Blog Archives

Creationism in Scotland’s schools; our petition makes progress

Scottish Parliament: Return to homepageThis morning, the Public Petitions Committee of the Scottish Parliament held its third and final hearing on the Scottish Secular Society’s Petition PE01530. The meeting is archived here, and a transcript will be available in about a week here.

Calling on the Scottish Parliament to urge the Scottish Government to issue official guidance to bar the presentation in Scottish publicly funded schools of separate creation and of Young Earth doctrines as viable alternatives to the established science of evolution, common descent, and deep time.

I quote this again, since the Petition’s opponents, with scant regard for the Commandment against bearing false witness, repeatedly claim that we want to shut down all discussion of religion, or of the Biblical account of creation, or whatever. Indeed, such claims were actually quoted at the Committee meeting, by members concerned to show suitable sensitivity towards the tender feelings of their own creationist constituents.

However, the issue was never really in doubt, given the support that our petition has received among Members of the Scottish Parliament; see here.

The Convener was admirably blunt in describing creationism as “bilge”, and while no one dissented from this, there was still some discussion as to whether it presented a real problem. Eventually, however, and without a division, the Petitions Committee agreed to our request to forward the Petition to the Education and Culture Committee for further consideration. We could not have hoped for a better outome.

I would like to thank all those who have contributed to the discussion stirred up by our Petition, individually or as members of organisations. By moving the issue into the limelight, instead of leaving it in the decent obscurity that many would prefer, you have stimulated an unprecedented level of debate, not only on this specific subject, but on the entire question of the appropriate role of religion in Scotland’s publicly funded schools.This is far more than I would have imagined possible at the outset, or even as recently as a week ago.

This is an issue that, in Scotland, cuts across party lines, and indeed the bulk of our recorded parliamentary support comes from members of the governing Scottish National Party, although the Government itself is still pretending that there is no creationism problem here.

For the record, I attach the Scottish Secular Society’s press release of this morning, and its list of links and sources. my own blog posts on the subject are all on this site, collected here. My posts on the interwoven topic of the Kirktonholme Creationist textbook scandal, and subsequent developments including the admirable new South Lanarkshire guidelines, are here. I will keep you informed of new developments, and, once more, I thank you.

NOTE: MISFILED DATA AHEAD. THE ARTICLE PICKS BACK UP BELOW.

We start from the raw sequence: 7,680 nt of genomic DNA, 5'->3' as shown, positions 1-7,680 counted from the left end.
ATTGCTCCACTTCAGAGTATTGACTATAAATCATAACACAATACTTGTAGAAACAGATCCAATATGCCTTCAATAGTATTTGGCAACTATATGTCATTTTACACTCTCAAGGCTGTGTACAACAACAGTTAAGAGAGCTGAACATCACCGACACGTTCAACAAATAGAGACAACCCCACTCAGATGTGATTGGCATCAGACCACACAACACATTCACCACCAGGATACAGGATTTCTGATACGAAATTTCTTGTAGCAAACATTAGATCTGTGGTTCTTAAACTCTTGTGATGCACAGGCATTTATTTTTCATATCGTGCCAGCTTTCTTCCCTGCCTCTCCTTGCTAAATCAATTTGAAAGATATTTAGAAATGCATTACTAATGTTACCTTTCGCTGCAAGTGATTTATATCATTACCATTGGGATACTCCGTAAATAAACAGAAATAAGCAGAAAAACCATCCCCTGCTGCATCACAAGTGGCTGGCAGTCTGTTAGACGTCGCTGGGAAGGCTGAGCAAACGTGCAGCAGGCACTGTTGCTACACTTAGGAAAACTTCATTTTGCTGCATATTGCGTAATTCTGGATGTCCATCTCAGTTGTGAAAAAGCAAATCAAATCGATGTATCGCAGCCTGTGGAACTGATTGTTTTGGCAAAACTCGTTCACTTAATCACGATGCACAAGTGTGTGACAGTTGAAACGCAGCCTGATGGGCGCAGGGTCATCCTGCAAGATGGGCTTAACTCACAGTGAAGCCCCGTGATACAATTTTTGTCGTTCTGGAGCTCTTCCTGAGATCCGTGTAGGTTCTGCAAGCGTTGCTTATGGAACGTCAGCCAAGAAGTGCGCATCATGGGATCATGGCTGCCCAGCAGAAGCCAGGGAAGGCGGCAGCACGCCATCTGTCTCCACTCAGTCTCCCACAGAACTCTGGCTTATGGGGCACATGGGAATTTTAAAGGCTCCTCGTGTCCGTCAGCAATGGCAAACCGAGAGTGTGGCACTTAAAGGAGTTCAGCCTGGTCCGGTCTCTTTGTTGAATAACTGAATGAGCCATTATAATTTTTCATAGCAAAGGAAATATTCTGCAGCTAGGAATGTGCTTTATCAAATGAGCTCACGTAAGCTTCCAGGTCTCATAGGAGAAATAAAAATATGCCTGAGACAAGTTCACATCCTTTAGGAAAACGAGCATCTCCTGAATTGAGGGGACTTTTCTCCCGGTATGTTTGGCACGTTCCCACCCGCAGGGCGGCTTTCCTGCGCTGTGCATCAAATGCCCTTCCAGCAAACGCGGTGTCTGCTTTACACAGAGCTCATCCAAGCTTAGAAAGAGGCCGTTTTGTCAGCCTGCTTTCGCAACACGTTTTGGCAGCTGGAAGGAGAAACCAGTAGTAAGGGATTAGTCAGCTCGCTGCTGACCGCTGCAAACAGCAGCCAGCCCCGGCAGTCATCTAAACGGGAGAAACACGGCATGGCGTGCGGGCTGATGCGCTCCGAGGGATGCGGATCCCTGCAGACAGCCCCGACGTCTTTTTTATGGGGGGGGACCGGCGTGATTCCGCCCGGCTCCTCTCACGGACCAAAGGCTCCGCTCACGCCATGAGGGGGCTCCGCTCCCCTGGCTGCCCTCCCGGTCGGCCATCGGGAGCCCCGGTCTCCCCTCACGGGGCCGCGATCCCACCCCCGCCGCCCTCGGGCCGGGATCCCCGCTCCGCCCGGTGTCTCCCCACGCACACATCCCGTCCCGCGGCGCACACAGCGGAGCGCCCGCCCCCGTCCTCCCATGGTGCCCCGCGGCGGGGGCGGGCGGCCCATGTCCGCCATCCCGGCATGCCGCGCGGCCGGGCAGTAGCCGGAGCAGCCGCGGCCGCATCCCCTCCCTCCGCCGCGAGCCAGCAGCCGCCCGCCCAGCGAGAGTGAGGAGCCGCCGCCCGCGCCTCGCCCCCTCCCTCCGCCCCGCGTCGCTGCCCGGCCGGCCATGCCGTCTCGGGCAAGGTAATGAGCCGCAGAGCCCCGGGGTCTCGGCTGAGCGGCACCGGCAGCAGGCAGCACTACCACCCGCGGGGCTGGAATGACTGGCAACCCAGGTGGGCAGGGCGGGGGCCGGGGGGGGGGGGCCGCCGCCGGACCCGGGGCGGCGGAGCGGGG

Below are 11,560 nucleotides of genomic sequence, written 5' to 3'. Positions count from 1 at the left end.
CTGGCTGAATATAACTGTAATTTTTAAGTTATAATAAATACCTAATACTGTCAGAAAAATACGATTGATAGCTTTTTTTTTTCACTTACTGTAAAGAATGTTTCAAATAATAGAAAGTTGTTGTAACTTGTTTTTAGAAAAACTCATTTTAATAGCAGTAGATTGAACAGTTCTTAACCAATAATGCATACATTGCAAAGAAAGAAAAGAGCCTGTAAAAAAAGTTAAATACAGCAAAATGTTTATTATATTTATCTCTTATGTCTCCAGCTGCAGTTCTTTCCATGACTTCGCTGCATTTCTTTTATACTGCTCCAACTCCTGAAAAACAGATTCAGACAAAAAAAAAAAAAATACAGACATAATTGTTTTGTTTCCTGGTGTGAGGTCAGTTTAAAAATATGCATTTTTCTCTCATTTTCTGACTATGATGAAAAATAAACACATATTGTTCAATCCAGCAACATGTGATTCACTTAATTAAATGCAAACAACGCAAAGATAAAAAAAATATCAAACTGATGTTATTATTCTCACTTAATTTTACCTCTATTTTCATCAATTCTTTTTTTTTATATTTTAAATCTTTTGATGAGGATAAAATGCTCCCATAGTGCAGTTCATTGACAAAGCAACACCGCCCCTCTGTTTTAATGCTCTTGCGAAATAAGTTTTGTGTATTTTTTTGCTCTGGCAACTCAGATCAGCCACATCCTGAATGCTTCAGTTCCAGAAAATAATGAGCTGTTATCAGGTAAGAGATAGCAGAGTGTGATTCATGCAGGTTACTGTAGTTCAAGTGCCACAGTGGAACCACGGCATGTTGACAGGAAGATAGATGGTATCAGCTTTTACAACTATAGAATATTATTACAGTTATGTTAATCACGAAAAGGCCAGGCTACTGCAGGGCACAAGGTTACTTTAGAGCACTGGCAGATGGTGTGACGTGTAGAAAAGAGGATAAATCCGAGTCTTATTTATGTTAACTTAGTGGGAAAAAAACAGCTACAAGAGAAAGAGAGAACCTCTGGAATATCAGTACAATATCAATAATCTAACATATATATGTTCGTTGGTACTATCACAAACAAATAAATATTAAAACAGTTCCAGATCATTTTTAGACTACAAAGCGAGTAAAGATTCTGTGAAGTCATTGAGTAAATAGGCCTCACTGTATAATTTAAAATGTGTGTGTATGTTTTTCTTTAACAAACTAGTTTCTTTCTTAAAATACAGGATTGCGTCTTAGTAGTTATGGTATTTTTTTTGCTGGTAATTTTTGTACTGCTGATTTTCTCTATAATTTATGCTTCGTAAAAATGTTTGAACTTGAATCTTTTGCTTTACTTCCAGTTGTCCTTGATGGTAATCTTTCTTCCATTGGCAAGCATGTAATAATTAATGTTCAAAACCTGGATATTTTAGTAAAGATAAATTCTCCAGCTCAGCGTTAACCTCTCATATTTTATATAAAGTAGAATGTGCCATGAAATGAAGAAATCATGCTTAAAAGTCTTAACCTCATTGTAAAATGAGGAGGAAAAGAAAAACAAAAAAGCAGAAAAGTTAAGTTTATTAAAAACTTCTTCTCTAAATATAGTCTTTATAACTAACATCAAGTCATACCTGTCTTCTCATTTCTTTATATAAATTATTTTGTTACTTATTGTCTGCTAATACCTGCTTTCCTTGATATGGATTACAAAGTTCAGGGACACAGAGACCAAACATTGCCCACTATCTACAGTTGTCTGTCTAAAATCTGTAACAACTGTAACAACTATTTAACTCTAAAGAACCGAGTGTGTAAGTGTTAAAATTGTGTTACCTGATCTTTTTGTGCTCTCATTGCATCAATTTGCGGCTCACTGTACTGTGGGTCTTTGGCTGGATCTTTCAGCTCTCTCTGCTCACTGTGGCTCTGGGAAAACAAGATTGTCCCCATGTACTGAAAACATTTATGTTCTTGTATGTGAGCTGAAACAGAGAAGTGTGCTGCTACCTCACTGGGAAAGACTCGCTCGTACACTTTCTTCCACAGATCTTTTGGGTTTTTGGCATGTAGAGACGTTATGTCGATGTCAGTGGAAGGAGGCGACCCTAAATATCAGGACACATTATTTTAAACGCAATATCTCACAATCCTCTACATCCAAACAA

SCOTTISH SECULAR SOCIETY SATISFIED ‘CREATIONISM’ PETITION TO GO BEFORE EDUCATION AND CULTURE COMMITTEE

 ·        SSS seek guidance on how creationism is presented in schools

·        PPC refer matter to E&CC

 The Parliament Petitions Committee (PPC) has today advised the Education and Culture committee to look at the Scottish Secular Society’s petition on the teaching of creationism in schools. The SSS are very satisfied with this outcome, that Education and Culture committee are the people best placed to consider the matter and understand the importance of good science education to Scotland.

 http://www.scottish.parliament.uk/gettinginvolved/petitions/creationismguidance

 Spencer Fildes, Chair of the SSS said: “We are delighted that the Public Petitions Committee (P.P.C.) have agreed to refer our petition to the E&CC. Interestingly, the PPC specifically acknowledge the more stringent guidelines now in place across England and Wales regarding the teaching of creationism, they also noted although the E.I.S. and other professional bodies state there are safeguards in place for teaching staff, there were concerns within the PPC around the lack of safeguards regarding external third parties such as Chaplains and volunteers.

Unfortunately the obvious lack of safeguards allowed the teaching of creationism at Kirktonholme to flourish and go unnoticed for over 8 years. Encouragingly, South Lanarkshire have subsequently undertaken a complete overhaul of the delivery and presentation of religion in their schools, making it fairer for those of belief and those of none, with all proper safeguards and checks in place. An excellent example of a secular democracy at work.

 They have actually implemented all the recommendations the Scottish Secular Society proposed in our last petition.”

 Former Chair of the SSS, Caroline Lynch, said: “We are very pleased that the integrity of Scottish science education is taken seriously by the PCC, and that the appropriate committee will now be looking at this issue. It is important that they understand we seek no new law or ban on Creationism, but guidance that ensures that discussions of the creation myths of any religions featured in schools are conveyed in the appropriate place, the RME classroom. Guidelines mirroring those already in place in England need not stifle discussion and debate, but simply ensure that ideas without evidence are not given the stature of accepted science.”

 Professor Paul Braterman, SSS board member and scientific advisor said: “I am very pleased that the committee showed awareness of dissatisfaction with the lack of guidelines within the teaching profession, although I regret that the Society of Biology was not mentioned, but I am pleased with this outcome and feel sure that the education and Culture Committee will take all this into account.”

END

 Notes to Editors: –

 Sir John Sulston, Sir Harold Kroto and Sir Richard Roberts.

 http://ncse.com/news/2014/11/banning-creationism-scottish-schools-0015967

Press release on Scottish Secular Society petition: –

http://scottishsecularsociety.com/scottish-secular-society-launch-petition-seeking-guidance-on-how-creationism-is-presented-in-schools/

Anger over move to teach intelligent design in school (The Herald):-

http://www.heraldscotland.com/news/home-news/anger-over-move-to-teach-intelligent-design-in-schools.25756300?utm_source=www.heraldscotland.comutm_medium%3DRSS+Feedutm_campaign%3DScottish+News+

 Faith has no place in the classroom (The Herald):-

http://www.heraldscotland.com/comment/columnists/faith-has-no-place-in-the-science-classroom.25739522

 Creationists take fire for wanting ‘objective’ education in Scottish schools (USA):-

http://www.inquisitr.com/1581069/creationists-take-fire-for-wanting-objective-education-in-schools/?fb_action_ids=10205005310514045&fb_action_types=og.comments